Otis has aggregation coming out of his ears and dreams about data visualization, timeseries graphs, and other romantic visuals. In Solr for Analytics: Metrics Aggregations at Sematext we’ll share our experience running SPM on top of SolrCloud (vs. HBase, which we currently use).


While Solr and Lucene were originally written for full-text search, they are capable and increasingly used for Analytics, as Key Value Stores, NoSQL databases, and more. In this session we’ll describe our experience with Solr for Analytics. More specifically, we will describe a couple of different approaches we have taken with SolrCloud for aggregation of massive amounts of performance metrics, we’ll share our findings, and compare SolrCloud with HBase for large-scale, write-intensive aggregations. We’ll also visit several Solr new features that are in the works that will make Solr even more suitable for Analytics workloads.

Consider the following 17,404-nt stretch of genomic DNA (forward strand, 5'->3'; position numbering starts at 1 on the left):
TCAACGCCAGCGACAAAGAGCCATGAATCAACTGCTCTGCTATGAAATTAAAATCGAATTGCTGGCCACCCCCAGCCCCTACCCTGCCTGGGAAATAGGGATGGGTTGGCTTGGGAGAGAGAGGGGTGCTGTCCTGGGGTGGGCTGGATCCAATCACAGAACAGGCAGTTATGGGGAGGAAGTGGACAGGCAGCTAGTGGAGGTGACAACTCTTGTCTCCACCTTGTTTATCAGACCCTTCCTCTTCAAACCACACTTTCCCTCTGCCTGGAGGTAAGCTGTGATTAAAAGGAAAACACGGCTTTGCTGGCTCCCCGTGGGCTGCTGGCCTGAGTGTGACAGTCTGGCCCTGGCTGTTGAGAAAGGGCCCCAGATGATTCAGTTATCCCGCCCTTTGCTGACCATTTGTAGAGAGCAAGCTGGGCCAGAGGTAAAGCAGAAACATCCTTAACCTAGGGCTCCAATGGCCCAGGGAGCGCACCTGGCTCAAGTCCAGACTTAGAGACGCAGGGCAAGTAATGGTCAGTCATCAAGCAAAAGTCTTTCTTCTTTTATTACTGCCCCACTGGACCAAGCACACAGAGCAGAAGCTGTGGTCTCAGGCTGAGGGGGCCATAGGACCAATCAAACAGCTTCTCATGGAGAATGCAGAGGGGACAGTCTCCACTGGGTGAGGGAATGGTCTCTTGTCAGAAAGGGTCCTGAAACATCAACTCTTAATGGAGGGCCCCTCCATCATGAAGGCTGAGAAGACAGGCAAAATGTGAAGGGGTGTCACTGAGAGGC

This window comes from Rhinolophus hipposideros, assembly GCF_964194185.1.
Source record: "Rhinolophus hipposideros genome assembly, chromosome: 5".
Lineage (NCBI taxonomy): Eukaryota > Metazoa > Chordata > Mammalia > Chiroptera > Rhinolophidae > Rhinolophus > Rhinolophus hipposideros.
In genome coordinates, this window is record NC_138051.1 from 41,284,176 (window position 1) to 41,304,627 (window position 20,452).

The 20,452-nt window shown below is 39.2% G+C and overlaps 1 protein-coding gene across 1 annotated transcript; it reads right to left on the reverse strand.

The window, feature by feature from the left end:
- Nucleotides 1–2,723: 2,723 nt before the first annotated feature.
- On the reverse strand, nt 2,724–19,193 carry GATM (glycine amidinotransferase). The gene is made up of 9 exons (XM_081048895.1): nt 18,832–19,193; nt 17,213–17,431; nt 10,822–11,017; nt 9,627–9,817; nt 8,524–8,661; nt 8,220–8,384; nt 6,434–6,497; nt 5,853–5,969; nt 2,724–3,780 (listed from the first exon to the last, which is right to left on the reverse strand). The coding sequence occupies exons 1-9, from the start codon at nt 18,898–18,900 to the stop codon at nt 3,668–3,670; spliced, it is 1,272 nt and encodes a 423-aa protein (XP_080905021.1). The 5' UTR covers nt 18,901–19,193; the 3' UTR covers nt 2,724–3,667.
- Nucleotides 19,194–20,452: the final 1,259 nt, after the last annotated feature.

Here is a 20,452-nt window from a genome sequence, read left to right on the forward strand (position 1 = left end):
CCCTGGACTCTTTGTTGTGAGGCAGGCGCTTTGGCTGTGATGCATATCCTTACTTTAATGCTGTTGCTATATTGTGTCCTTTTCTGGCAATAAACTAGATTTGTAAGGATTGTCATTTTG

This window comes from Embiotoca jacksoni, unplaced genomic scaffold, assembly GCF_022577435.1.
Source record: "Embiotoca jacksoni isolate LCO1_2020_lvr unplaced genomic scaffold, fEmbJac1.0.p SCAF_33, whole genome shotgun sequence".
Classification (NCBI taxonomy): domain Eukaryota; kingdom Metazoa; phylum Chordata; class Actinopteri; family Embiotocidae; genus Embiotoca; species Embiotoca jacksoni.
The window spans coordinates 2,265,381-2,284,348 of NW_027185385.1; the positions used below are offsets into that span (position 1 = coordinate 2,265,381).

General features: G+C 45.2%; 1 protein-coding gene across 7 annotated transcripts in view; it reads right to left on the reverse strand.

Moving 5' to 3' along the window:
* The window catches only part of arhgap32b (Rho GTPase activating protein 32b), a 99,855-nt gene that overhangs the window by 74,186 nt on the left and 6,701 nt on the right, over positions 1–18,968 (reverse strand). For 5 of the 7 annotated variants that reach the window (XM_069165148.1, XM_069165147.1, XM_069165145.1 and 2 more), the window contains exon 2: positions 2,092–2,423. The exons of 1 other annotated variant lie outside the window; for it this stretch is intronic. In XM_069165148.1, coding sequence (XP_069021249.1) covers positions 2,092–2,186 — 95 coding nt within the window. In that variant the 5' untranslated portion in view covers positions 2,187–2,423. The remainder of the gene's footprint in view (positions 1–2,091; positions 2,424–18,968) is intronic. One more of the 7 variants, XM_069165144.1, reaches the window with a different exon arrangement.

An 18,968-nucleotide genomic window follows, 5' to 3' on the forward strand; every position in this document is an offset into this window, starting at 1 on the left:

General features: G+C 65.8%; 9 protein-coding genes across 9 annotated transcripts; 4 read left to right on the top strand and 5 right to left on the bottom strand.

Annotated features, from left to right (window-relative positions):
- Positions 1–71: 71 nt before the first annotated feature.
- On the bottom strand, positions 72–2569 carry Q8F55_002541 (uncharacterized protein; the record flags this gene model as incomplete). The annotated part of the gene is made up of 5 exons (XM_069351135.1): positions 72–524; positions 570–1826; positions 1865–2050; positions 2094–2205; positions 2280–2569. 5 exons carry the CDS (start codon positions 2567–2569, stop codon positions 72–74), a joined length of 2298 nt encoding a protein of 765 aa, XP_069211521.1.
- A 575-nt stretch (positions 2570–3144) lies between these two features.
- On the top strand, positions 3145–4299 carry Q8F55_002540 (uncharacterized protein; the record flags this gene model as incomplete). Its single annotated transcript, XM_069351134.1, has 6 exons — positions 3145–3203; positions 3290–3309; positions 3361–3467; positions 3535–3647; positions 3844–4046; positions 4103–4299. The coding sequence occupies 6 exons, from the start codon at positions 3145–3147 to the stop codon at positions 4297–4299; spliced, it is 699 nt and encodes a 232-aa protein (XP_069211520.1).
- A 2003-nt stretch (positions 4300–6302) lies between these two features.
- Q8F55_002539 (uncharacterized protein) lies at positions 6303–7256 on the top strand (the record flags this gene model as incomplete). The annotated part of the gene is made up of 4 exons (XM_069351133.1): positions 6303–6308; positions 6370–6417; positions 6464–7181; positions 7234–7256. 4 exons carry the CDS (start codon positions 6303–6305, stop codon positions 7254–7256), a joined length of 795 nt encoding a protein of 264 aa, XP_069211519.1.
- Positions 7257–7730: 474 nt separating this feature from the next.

See you in Dublin!

Berlin Buzzwords 2013 – Two Talks from Sematext

Last year at Berlin Buzzwords we were proud to give three talks. Alex talked about “Real-time Analytics with HBase” (slides, video), Otis talked about large scale monitoring in his talked titled “Large Scale ElasticSearch, Solr & HBase Performance Monitoring” (slides, video) and Rafał gave a talk about how we scale ElasticSearch clusters in his “Scaling Massive ElasticSearch Clusters” talk (slides, video). We were also very happy to be one of the sponsors of this great conference :) Because we really enjoyed the conference we decided to submit a few proposals this year and they got accepted. In this years schedule we will be giving the following talks: